The chance to live forever is science fiction in most conversations, but a lab in Scottsdale, Arizona believes it can freeze your body after death and maybe bring you back years in the future.
ALCOR Life Extension practices the science of cryonics. Big metal containers at ALCOR hold bodies of people who are legally dead, but considered lives on hold by ALCOR cryopreservation.
“What we're offering is a chance, and only a chance, to come back and have an indefinite life span. [It] could be hundreds of years, could be thousands of years,” said Max More, president and CEO of ALCOR.
ALCOR’s CEO is a barrel chested man with wavy red and grey hair. He speaks with an English accent and talks about death as an arbitrary status of the human body.
“People who were dead in 1950 because we didn't know what else to do, we routinely bring back to life today through CPR and defibrillation. So were they really dead? Well, not really by today’s standards,” said More.
More is betting that future tech can defeat death by reversing the thing that killed you in the first place, even old age. If that’s true, the trick is preserving the body until that far off time.
“By the time we finish our procedure they won't be alive, because there won't be any metabolism, there won’t be any function, but neither are they dead,” More explains about the preservation process.
ALCOR receives bodies shortly after death and begins the process of lowering the body temperature. All bodily fluids are replaced with cryo-protectant that More describes as biological antifreeze. The cryo-protectant means bodies aren’t actually frozen, which can cause cellular damage. Instead, ALCOR super cools the bodies to -320 degrees Fahrenheit.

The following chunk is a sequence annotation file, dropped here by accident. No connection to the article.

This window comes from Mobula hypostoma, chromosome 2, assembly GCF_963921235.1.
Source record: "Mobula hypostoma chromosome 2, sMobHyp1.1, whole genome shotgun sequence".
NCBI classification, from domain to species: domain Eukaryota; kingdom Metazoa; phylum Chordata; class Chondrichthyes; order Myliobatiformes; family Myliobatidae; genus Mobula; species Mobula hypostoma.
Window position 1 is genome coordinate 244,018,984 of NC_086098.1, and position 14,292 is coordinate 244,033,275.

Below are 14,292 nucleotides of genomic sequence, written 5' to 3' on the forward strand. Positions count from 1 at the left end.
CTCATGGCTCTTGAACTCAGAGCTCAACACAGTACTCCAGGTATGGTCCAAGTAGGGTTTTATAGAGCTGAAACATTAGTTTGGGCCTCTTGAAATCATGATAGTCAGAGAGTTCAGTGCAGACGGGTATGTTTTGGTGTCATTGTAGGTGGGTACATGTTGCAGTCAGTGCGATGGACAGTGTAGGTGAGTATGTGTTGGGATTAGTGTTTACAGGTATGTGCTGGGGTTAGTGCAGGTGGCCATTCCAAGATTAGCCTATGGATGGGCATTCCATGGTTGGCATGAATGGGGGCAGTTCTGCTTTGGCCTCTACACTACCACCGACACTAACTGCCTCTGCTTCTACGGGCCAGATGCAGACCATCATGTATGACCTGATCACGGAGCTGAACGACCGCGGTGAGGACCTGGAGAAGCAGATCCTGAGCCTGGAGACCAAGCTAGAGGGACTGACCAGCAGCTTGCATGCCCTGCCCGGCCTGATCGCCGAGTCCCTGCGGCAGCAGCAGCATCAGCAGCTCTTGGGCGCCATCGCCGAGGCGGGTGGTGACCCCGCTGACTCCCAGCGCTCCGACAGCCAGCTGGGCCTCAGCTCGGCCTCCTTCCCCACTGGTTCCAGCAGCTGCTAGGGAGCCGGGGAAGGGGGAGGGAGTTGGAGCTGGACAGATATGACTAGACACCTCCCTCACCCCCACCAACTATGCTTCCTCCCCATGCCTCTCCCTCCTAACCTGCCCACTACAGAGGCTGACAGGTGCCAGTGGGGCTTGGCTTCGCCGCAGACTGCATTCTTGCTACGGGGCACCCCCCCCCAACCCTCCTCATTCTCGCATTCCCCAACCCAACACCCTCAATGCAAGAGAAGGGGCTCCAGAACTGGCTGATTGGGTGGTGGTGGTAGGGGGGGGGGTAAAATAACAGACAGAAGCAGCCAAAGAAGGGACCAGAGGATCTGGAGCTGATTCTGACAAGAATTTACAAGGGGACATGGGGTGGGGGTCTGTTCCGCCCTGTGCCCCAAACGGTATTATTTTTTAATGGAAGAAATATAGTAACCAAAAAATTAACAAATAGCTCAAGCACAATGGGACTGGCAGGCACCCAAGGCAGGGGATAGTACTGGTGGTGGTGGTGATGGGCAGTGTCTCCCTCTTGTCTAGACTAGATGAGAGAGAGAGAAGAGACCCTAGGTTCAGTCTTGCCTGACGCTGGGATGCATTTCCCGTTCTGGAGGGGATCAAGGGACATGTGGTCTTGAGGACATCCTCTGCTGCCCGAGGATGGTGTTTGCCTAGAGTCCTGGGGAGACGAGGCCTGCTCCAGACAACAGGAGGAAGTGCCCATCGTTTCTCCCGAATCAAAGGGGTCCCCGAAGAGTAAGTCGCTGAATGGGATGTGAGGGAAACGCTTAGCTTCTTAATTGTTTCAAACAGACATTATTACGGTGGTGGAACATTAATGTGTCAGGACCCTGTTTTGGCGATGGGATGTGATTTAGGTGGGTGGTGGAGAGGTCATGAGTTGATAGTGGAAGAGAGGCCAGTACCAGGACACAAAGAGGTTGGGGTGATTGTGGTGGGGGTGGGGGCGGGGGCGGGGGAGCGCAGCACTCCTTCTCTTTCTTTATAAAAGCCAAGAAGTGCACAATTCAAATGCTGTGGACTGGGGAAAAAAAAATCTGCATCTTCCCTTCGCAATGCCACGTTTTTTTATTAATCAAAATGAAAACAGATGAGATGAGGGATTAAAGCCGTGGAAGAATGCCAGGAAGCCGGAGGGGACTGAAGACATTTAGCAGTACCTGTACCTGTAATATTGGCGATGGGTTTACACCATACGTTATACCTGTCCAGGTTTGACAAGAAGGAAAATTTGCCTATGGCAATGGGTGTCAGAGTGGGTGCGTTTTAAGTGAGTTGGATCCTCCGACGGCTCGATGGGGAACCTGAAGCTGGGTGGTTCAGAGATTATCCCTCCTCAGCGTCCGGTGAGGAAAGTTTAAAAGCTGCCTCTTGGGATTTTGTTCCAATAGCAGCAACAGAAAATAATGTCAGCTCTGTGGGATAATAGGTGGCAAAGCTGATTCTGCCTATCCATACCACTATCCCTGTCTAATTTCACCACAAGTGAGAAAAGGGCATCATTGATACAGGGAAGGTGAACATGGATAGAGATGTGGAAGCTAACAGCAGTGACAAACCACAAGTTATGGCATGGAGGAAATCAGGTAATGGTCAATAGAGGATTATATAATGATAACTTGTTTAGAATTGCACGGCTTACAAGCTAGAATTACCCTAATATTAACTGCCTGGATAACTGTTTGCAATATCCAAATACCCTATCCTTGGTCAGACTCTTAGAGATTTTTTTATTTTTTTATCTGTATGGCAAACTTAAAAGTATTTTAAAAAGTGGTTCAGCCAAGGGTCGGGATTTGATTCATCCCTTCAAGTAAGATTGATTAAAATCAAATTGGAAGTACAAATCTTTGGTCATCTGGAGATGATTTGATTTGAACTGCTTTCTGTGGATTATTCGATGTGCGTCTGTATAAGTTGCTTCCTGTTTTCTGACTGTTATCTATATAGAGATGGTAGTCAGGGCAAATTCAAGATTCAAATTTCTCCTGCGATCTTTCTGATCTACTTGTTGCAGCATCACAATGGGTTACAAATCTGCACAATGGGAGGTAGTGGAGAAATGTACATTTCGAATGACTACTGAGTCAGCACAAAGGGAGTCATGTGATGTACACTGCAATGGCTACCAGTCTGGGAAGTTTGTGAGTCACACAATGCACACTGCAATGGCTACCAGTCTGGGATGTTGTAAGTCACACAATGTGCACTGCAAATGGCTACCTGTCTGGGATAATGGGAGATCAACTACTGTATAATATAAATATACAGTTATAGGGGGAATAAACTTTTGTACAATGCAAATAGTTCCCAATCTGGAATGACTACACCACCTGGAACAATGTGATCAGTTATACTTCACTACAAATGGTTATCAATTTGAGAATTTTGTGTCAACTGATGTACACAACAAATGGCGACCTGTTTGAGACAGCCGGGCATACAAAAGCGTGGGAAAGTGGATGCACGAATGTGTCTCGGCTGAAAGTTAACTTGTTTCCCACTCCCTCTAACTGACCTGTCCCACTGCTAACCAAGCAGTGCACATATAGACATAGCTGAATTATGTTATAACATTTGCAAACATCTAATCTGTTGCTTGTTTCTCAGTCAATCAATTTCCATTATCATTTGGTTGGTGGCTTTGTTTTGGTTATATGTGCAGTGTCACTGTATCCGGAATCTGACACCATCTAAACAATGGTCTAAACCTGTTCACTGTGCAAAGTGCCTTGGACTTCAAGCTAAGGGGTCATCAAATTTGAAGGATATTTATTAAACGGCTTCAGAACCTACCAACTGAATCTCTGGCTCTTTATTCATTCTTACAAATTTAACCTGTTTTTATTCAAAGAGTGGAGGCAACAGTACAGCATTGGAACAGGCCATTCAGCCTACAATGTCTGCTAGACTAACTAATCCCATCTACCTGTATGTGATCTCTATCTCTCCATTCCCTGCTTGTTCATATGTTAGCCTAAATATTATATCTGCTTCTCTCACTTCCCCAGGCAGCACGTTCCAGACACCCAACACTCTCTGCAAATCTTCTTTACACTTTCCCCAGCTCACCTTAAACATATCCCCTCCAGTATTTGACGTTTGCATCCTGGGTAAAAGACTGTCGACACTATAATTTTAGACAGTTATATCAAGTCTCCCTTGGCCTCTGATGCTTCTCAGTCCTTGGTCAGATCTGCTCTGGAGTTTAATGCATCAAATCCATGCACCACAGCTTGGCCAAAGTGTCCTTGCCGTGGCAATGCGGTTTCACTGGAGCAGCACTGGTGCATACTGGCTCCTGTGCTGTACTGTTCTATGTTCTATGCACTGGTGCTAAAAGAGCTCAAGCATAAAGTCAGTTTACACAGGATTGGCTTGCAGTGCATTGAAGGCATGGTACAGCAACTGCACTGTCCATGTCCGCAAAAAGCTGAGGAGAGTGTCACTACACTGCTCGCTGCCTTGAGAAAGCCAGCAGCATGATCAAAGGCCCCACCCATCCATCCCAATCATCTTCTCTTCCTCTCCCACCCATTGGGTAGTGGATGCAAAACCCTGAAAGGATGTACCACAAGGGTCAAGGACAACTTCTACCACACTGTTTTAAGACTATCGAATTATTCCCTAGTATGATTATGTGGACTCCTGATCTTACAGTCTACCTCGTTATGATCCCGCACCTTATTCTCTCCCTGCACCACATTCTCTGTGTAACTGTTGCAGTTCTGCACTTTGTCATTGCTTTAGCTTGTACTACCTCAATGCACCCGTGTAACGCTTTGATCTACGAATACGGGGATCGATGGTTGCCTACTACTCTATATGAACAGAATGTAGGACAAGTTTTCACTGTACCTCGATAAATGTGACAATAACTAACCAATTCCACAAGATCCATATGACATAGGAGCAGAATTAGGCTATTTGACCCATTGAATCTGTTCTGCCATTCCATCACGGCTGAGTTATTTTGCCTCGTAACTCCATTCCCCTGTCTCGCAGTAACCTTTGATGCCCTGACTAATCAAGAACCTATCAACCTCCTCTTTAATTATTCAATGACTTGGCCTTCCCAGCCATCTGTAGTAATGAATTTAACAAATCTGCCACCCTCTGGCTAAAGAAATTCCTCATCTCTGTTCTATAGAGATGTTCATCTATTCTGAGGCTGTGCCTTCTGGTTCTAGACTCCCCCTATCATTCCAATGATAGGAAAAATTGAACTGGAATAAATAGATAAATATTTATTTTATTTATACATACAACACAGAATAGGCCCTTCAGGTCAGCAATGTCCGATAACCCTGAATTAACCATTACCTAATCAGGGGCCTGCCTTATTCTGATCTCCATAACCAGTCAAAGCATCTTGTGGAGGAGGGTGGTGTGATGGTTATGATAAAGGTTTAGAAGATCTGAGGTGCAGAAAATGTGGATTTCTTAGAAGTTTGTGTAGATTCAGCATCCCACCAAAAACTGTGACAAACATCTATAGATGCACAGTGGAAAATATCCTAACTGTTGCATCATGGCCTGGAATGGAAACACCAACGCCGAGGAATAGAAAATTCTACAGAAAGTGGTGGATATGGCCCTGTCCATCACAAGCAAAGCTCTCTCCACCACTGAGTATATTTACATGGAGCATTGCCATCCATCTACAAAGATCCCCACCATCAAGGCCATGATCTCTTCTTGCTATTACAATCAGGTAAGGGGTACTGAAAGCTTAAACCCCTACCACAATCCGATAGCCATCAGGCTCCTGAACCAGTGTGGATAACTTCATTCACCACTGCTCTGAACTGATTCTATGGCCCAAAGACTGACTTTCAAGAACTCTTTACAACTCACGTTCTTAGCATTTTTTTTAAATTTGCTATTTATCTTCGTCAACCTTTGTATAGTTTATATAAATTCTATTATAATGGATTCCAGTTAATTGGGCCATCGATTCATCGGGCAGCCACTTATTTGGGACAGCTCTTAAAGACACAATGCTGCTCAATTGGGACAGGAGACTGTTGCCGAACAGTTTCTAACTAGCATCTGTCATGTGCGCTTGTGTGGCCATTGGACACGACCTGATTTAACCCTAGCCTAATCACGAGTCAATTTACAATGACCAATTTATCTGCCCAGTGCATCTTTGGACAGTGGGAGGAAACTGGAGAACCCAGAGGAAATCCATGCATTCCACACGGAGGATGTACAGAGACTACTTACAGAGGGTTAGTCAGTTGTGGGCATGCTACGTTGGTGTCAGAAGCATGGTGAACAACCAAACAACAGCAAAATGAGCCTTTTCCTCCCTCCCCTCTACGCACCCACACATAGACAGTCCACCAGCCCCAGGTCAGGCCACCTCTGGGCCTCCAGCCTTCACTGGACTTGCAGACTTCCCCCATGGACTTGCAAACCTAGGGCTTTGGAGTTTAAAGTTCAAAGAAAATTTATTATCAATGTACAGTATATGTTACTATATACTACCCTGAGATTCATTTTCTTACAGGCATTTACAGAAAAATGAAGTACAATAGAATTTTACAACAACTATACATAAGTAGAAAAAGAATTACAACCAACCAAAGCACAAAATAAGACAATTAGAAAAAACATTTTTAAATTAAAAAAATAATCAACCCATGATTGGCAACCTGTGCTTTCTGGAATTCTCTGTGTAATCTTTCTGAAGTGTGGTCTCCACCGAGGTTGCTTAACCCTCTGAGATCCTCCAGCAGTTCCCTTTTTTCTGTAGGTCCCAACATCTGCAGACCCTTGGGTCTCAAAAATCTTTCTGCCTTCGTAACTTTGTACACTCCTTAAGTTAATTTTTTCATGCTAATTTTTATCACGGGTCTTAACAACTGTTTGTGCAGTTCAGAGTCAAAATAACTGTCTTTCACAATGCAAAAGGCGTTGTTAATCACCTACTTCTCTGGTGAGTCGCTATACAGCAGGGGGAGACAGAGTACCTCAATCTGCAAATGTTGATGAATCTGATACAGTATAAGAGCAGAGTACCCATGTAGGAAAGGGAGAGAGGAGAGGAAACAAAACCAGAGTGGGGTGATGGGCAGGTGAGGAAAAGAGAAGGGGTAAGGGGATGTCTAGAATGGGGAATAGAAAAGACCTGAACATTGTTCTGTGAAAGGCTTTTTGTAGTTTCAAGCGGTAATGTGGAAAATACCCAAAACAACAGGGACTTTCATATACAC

ALCOR has 152 bodies “living” in groups of four in stainless steel vats filled with liquid nitrogen. Their most famous client is Ted Williams, the Boston baseball slugger who had his head preserved.
But most clients are average people.
Cryopreservation has plenty of critics.
Famed theoretical physicist Dr. Michio Kaku is on record doubting the viability of cryopreserved bodies. He also claims that groups like ALCOR could be misleading the public with their claims of forever life.
But More points out that cryopreservation technology is already in use. Fertility doctors routinely “freeze” eggs and sperm to be thawed and used in the future. More is realistic about the possibility that technology to reanimate humans is decades away, if it’s possible at all.
“My best guess is anywhere between 75 and 100 years, but that's very vague and very uncertain.”